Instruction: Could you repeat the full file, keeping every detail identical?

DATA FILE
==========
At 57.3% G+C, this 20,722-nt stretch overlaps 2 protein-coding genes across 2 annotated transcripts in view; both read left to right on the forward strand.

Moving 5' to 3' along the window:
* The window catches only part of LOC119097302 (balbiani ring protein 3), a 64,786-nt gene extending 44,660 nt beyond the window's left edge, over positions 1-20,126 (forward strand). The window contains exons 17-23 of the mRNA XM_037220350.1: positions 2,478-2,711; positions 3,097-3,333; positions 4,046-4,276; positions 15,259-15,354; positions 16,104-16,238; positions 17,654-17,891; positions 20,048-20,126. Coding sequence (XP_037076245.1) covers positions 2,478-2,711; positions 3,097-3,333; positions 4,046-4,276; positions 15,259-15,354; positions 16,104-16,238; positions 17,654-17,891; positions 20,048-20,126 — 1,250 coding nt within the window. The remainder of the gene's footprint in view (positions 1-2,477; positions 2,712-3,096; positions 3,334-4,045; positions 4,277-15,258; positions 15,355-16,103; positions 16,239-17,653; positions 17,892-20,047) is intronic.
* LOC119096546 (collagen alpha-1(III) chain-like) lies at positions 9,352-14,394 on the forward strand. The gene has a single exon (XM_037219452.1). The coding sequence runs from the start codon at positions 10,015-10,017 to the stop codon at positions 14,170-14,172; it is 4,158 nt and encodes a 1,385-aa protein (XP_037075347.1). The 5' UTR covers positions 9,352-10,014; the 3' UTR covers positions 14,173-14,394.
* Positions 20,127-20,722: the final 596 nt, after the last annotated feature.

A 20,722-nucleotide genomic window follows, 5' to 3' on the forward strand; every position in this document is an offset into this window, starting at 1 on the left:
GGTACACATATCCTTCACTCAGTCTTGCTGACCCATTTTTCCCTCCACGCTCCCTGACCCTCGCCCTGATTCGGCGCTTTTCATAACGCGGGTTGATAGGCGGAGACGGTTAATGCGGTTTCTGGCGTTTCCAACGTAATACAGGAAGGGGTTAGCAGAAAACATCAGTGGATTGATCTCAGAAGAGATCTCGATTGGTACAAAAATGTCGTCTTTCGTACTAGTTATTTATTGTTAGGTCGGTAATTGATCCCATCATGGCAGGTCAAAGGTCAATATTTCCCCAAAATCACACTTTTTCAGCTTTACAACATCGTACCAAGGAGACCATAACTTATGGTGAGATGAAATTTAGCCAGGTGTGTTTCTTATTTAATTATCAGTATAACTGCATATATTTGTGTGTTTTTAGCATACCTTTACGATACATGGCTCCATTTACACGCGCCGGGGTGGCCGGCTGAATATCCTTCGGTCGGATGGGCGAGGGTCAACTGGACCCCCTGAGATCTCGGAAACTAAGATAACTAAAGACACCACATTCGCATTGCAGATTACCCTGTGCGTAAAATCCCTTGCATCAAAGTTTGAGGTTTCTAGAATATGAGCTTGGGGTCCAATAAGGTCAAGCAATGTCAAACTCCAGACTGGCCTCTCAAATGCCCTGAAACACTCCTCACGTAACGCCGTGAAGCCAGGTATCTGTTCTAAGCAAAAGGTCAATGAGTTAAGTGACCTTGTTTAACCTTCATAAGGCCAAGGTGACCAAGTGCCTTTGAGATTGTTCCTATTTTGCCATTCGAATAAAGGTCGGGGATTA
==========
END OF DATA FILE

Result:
At 57.3% G+C, this 20,722-nt stretch overlaps 2 protein-coding genes across 2 annotated transcripts in view; both read left to right on the forward strand.

Moving 5' to 3' along the window:
* The window catches only part of LOC119097302 (balbiani ring protein 3), a 64,786-nt gene extending 44,660 nt beyond the window's left edge, over positions 1-20,126 (forward strand). The window contains exons 17-23 of the mRNA XM_037220350.1: positions 2,478-2,711; positions 3,097-3,333; positions 4,046-4,276; positions 15,259-15,354; positions 16,104-16,238; positions 17,654-17,891; positions 20,048-20,126. Coding sequence (XP_037076245.1) covers positions 2,478-2,711; positions 3,097-3,333; positions 4,046-4,276; positions 15,259-15,354; positions 16,104-16,238; positions 17,654-17,891; positions 20,048-20,126 — 1,250 coding nt within the window. The remainder of the gene's footprint in view (positions 1-2,477; positions 2,712-3,096; positions 3,334-4,045; positions 4,277-15,258; positions 15,355-16,103; positions 16,239-17,653; positions 17,892-20,047) is intronic.
* LOC119096546 (collagen alpha-1(III) chain-like) lies at positions 9,352-14,394 on the forward strand. The gene has a single exon (XM_037219452.1). The coding sequence runs from the start codon at positions 10,015-10,017 to the stop codon at positions 14,170-14,172; it is 4,158 nt and encodes a 1,385-aa protein (XP_037075347.1). The 5' UTR covers positions 9,352-10,014; the 3' UTR covers positions 14,173-14,394.
* Positions 20,127-20,722: the final 596 nt, after the last annotated feature.

A 20,722-nucleotide genomic window follows, 5' to 3' on the forward strand; every position in this document is an offset into this window, starting at 1 on the left:
GGTACACATATCCTTCACTCAGTCTTGCTGACCCATTTTTCCCTCCACGCTCCCTGACCCTCGCCCTGATTCGGCGCTTTTCATAACGCGGGTTGATAGGCGGAGACGGTTAATGCGGTTTCTGGCGTTTCCAACGTAATACAGGAAGGGGTTAGCAGAAAACATCAGTGGATTGATCTCAGAAGAGATCTCGATTGGTACAAAAATGTCGTCTTTCGTACTAGTTATTTATTGTTAGGTCGGTAATTGATCCCATCATGGCAGGTCAAAGGTCAATATTTCCCCAAAATCACACTTTTTCAGCTTTACAACATCGTACCAAGGAGACCATAACTTATGGTGAGATGAAATTTAGCCAGGTGTGTTTCTTATTTAATTATCAGTATAACTGCATATATTTGTGTGTTTTTAGCATACCTTTACGATACATGGCTCCATTTACACGCGCCGGGGTGGCCGGCTGAATATCCTTCGGTCGGATGGGCGAGGGTCAACTGGACCCCCTGAGATCTCGGAAACTAAGATAACTAAAGACACCACATTCGCATTGCAGATTACCCTGTGCGTAAAATCCCTTGCATCAAAGTTTGAGGTTTCTAGAATATGAGCTTGGGGTCCAATAAGGTCAAGCAATGTCAAACTCCAGACTGGCCTCTCAAATGCCCTGAAACACTCCTCACGTAACGCCGTGAAGCCAGGTATCTGTTCTAAGCAAAAGGTCAATGAGTTAAGTGACCTTGTTTAACCTTCATAAGGCCAAGGTGACCAAGTGCCTTTGAGATTGTTCCTATTTTGCCATTCGAATAAAGGTCGGGGATTA